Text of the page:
My hope is to continue this project even further, by collaborating with people of different races and sexualities. Feminism is not just about women. It’s about basic human rights and celebrating our unique differences.

In your CVPA Research Grant presentation, there were some very moving photographs of you wearing your pieces in nature. Please share more about this collaboration.
Jeremiah Morris graduated from JMU in 2015 with a BFA in Studio Art and a concentration in Photography. Working with Jeremiah proved to be a very vulnerable and intimate experience. We began collaborating together for a show at the Shannon-Bowman Arts Center in Mount Jackson, Virginia, which was scheduled to take place in May of 2016. The show, entitled Coping, focused on themes of anxiety and depression and included a collaborative photograph series.

Ashley Roth's work Coping, photographs in nature by Jeremiah Morris
Coping, 2016, by Ashley Roth; photographs by Jeremiah Morris

The collaborative photos of the wearable pieces were taken with a large format camera in the middle of the woods. I had already made the wearable and had shared with Jeremiah the meaning that the piece held for me. He chose the location and format for the shoot. This was a beautiful way to get a new perspective on something so personal. He guided and directed me through the shoot and captured his own unique perspective of depression and anxiety in a very poetic, dream-like way. 

For me, the shoot added another layer of meaning and experience to the work. The piece itself is very heavy and certain aspects of the photo shoot made balancing even more of a challenge. The felt dragged along the ground, picking up bits of leaves, dirt and twigs and, when I was in the river, the water was incredibly cold and numbing and the felt became heavier with the water it retained. Large format photography is a longer photographic process, so Jeremiah would position me and I would then need to stay perfectly still while he prepared the shot and captured it.

What were some of the challenges you encountered during your CVPA research project, and how did you overcome them?
Through the process of writing this grant I discovered the challenge of campaigning for funds to cover the real cost of travel. I was interested in going to New York for the first time to visit the Museum of Modern Art, and was also hoping to attend Penland School of Craft or Arrowmont School of Arts and Crafts to learn new techniques and to further expand my network. I didn't receive enough funds for New York, but I was able to take a trip to Washington D.C. to visit the National Museum of Women in the Arts, the Renwick Gallery, and the Hirshhorn Museum. The National Museum of Women in the Arts was included in my proposal and the show Pathmakers: Women in Art, Craft, and Design, Midcentury and Today was a particularly critical experience for the growth of my work. I believe travel is an essential part of an artist’s growth and that it fosters new ideas and perspectives.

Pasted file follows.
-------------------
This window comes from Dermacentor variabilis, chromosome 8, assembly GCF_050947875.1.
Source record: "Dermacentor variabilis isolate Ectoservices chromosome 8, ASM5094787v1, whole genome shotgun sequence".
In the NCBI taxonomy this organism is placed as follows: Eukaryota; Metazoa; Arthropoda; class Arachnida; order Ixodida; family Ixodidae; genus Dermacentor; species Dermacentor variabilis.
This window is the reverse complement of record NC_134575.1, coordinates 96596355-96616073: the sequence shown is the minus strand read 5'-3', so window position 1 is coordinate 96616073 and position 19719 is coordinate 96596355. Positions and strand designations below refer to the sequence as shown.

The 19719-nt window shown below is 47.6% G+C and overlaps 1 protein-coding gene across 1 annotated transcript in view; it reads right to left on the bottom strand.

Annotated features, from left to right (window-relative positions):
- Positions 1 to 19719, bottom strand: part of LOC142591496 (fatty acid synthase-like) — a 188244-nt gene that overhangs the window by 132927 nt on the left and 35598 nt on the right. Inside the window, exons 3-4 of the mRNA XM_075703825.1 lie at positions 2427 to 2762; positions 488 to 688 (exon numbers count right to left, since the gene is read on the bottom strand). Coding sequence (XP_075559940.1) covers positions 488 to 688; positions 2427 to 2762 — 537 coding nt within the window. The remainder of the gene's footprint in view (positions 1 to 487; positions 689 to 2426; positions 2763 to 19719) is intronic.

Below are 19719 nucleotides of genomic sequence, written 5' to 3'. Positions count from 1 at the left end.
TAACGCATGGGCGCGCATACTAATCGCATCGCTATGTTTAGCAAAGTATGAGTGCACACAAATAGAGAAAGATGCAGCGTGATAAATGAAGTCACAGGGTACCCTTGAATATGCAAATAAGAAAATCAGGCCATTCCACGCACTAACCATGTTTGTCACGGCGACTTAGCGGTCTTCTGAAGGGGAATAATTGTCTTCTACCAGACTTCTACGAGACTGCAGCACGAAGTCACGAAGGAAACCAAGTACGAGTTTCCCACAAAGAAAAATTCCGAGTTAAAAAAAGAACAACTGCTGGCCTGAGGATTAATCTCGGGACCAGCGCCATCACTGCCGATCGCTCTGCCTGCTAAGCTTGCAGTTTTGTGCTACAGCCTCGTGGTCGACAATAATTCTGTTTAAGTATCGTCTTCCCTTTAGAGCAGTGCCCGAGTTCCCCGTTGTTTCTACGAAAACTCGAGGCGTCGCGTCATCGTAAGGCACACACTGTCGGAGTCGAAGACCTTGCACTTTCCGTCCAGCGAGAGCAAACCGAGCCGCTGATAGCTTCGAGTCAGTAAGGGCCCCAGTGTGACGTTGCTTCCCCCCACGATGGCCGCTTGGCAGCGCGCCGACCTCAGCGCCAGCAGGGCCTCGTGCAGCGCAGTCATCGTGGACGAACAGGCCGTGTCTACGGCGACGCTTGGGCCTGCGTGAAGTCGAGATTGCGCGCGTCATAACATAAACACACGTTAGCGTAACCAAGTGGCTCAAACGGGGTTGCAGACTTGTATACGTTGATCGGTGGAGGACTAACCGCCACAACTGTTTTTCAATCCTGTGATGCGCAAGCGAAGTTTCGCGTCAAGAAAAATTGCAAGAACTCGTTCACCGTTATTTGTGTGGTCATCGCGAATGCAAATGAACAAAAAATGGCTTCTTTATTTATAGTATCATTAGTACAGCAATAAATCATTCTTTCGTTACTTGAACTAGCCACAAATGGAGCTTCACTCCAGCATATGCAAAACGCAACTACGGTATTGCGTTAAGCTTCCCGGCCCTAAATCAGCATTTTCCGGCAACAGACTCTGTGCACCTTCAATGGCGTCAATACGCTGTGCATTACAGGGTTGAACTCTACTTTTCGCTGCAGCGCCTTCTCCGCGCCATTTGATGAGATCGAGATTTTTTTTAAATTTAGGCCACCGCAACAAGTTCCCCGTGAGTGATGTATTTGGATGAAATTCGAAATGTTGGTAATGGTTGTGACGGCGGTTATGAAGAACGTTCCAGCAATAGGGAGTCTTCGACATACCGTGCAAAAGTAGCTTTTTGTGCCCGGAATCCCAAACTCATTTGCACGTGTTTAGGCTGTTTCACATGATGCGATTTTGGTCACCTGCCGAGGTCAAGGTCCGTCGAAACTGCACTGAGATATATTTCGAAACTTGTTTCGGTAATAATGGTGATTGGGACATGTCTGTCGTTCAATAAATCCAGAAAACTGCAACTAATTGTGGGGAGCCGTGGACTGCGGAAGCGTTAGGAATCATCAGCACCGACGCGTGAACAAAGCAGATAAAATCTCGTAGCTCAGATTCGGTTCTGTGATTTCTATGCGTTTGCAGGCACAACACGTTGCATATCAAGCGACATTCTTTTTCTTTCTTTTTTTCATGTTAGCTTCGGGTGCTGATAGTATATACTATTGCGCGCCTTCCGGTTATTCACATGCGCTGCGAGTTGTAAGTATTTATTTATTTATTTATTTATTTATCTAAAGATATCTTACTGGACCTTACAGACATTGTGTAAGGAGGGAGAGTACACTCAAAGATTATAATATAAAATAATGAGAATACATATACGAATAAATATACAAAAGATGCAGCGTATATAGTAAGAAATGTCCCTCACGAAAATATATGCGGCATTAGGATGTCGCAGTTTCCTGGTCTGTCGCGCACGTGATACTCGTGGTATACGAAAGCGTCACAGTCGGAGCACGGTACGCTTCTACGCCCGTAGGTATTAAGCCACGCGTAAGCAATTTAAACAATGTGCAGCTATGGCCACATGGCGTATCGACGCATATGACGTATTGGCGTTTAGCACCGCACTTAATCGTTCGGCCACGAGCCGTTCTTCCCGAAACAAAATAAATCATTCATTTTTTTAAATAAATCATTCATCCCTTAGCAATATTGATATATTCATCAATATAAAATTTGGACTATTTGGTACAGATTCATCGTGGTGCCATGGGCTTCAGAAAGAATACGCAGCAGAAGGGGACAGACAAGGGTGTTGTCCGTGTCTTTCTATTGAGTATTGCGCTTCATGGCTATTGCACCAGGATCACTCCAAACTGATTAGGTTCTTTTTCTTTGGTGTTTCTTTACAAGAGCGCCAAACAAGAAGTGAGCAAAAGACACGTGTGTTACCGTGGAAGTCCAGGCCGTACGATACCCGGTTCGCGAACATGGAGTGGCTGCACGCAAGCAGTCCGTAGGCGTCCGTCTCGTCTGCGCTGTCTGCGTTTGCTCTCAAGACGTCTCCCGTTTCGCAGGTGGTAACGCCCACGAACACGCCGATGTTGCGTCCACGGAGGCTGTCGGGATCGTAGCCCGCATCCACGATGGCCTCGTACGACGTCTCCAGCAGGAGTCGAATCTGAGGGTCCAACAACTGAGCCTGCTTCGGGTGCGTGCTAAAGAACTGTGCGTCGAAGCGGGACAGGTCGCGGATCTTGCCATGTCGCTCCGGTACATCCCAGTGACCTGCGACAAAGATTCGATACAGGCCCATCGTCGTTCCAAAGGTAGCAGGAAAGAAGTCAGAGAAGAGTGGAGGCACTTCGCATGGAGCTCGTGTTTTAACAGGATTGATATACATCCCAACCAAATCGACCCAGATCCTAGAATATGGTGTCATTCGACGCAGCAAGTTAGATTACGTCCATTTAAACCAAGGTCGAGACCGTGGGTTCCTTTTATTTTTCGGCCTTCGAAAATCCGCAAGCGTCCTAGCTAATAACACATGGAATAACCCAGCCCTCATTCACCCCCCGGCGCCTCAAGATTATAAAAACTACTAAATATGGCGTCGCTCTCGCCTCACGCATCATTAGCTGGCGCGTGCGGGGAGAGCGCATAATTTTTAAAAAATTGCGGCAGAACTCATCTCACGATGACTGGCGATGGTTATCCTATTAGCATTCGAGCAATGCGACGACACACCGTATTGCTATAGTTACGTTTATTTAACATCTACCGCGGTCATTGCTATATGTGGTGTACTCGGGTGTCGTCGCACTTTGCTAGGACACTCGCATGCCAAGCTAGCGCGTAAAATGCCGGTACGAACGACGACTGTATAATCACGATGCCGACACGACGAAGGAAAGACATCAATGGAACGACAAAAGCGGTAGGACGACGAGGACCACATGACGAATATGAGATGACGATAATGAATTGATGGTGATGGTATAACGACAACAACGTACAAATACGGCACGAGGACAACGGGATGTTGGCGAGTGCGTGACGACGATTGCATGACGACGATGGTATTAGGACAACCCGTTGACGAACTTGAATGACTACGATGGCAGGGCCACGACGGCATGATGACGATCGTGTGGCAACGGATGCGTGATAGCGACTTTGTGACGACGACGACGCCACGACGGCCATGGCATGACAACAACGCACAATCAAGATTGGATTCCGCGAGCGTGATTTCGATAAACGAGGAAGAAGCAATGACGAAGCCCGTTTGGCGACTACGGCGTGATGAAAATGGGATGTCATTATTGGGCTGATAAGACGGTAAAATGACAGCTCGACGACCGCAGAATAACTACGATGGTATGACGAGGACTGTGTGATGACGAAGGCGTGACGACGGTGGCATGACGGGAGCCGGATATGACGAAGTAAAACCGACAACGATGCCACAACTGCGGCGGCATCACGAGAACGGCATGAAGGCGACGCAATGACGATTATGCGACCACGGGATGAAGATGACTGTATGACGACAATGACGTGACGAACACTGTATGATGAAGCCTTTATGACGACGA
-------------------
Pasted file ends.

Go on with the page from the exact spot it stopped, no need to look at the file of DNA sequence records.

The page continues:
Works from Ashley Roth's Exhibit at Beyond Restaurant
Fiber works from Ashley Roth's exhibit this fall at Beyond Restaurant & Lounge


How has your work developed since you began studying with SADAH and how do you see it evolving in the future? 
When I arrived at the School of Art, Design, and Art History (SADAH) as a freshman I declared a painting and drawing concentration, which I later switched to a photography concentration. It wasn’t until my sophomore year that I decided on being a fibers concentration. I love working in different media and SADAH has really fostered that through the Studio Art BFA course requirements. I’ve been able to work in many different disciplines and have studied with almost every member of the studio faculty. I see my work going on to include many more disciplines and I will continue to network with many different people. I enjoy exploring new avenues and collaborating with other artists, poets, musicians and hopefully someday more than that. My mode of working is open to changes and my process is flexible but centers around the things I am most passionate about in my life. Art and life shouldn’t be separate entities, they should exist as one and I follow this philosophy in my artistic process. I have SADAH to thank for further strengthening my artistic philosophy.

How did the CVPA research grant experience change you as a person and artist?
Learning how to write a grant proposal was a very valuable experience for me as an artist and as an aspiring professional. The experience pushed me to think bigger and to work harder to expand my knowledge. I feel very confident in my practice and I continue to strive to create work that is challenging for me as an artist and as a person. I learned through this experience that it isn’t rewarding for me to “play it safe” and create work about things that are easy to talk about or that will be easily received or accepted by an audience. Instead of making work that looks beautiful but doesn’t challenge viewers to think, I would rather make work that makes people uncomfortable and sparks critical conversations about the nature of our culture.

Is there something else you would like us to know about you or your work?
I am really enjoying the direction my current work is taking me. I have been taking more risks and incorporating my own body into the work – I am working on a series of prints of my vulva that look very much like Rorschach inkblot tests, which directly targets the stigmas surrounding female genitalia, with a nod to my interest in mental disorders as well. I see my work becoming more intimate and public. I want to use my body in my art as a tool to inform in as many ways as possible.    

Published: Friday, November 11, 2016

Last Updated: Thursday, December 1, 2016